Name: Warmed Up
Points: 50
Challenge: What is 0x3D (base 16) in decimal (base 10)?
Solution: For example, open the Windows Calculator (calc.exe), set it to “Programmer”, select HEX, then enter 3D.


Name: 2Warm
Points: 50
Challenge: Can you convert the number 42 (base 10) to binary (base 2)?
Solution: Same as “Warmed Up”, using calc in Programmer by selecting DEC, entering 42 and reading solution from BIN.


Name: Bases
Points: 100
Challenge: What does this bDNhcm5fdGgzX3IwcDM1 mean? I think it has something to do with bases.
Solution: By educated guessing, it looks like a base64-encoded string. On Linux, this can be decrypted by using echo "bDNhcm5fdGgzX3IwcDM1" | base64 -d which yields the flag.


Name: First Grep
Points: 100
Challenge: Can you find the flag in file? This would be really tedious to look through manually, something tells me there is a better way. You can also find the file in /problems/first-grep_6_c2319e8af66fa6bec197edc733dd52dd on the shell server.
Solution: As the challenge name hints, the use of grep helps solving this challenge. By executing cat file | grep picoCTF the flag gets yielded.


Name: Resources
Points: 100
Challenge: We put together a bunch of resources to help you out on our website! If you go over there, you might even find a flag! https://picoctf.com/resources (link)
Solution: Open the link and read the page. The flag can be found in the text.


Name: strings it
Points: 100
Challenge: Can you find the flag in file without running it? You can also find the file in /problems/strings-it_5_1fd17da9526a76a4fffce289dee10fbb on the shell server.
Solution: As the challenge name implies, the use of the Linux command “strings” helps in solving this challenge. strings strings | grep picoCTF


Name: what’s a net cat?
Points: 100
Challenge: Using netcat (nc) is going to be pretty important. Can you connect to 2019shell1.picoctf.com at port 4158 to get the flag?
Solution: Calling netcat with the given parameters yields the flag: nc 2019shell1.picoctf.com 4158


Name: Based
Points: 200 Challenge: To get truly 1337, you must understand different data encodings, such as hexadecimal or binary. Can you get the flag from this program to prove you are on the way to becoming 1337? Connect with nc 2019shell1.picoctf.com 44303.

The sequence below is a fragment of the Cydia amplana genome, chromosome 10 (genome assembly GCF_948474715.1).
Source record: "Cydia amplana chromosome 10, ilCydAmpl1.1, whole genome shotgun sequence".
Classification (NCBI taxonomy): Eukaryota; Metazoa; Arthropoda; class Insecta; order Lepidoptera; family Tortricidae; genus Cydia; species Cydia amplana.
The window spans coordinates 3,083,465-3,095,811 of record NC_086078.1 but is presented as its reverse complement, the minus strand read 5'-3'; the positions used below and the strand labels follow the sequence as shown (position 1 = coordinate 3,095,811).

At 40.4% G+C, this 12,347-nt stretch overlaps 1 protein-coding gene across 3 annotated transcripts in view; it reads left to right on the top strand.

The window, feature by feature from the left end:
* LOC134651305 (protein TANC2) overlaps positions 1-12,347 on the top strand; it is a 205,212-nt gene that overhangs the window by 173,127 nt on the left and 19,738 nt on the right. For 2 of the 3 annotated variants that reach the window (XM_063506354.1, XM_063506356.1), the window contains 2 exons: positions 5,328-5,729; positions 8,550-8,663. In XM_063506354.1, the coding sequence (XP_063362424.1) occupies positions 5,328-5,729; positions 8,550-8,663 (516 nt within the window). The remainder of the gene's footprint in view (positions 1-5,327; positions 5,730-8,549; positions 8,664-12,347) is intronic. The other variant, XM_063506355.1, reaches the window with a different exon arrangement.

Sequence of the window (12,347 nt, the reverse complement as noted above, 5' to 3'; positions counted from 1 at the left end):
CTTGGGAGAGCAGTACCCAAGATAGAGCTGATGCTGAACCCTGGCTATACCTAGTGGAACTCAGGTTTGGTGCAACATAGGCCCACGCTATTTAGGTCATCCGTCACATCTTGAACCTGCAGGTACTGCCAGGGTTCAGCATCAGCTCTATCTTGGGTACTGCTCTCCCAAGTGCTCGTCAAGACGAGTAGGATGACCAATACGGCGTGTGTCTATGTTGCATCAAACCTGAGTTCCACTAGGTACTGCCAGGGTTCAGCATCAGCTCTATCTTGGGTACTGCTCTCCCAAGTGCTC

Solution:
When connecting, you are greeted with multiple messages that are asking you to transcode mutliple formats into ASCII.
It starts with binary, followed by octal and then hex without spacers:

Let us see how data is stored
chair
Please give the 01100011 01101000 01100001 01101001 01110010 as a word.
...
you have 45 seconds.....

Input:
chair
Please give me the  154 151 147 150 164 as a word.
Input:
light
Please give me the 706965 as a word.
Input:
pie
You've beaten the challenge
Flag: ...

Interestingly enough the words change on reconnection, so it is unlikely to just learn the words. This is best done with an ASCII table at hand (i.e. http://www.asciitable.com/).


Name: First Grep: Part II
Points: 200
Challenge: Can you find the flag in /problems/first-grep–part-ii_4_ca16fbcd16c92f0cb1e376a6c188d58f/files on the shell server? Remember to use grep.
Solution:
This challenge needs you to log in to the webshell. Once there, one can cd to the directory and do a recursive grep on all files:

cd /problems/first-grep--part-ii_4_ca16fbcd16c92f0cb1e376a6c188d58f/files
grep -iR picoCTF* .

which yields the flag.


Name: plumbing
Points: 200
Challenge: Sometimes you need to handle process data outside of a file. Can you find a way to keep the output from this program and search for the flag? Connect to 2019shell1.picoctf.com 21957.
Solution: On connect, the console is spammed with a lot of output. As the challenge name hints, one can redirect the output into a file and the grep that file.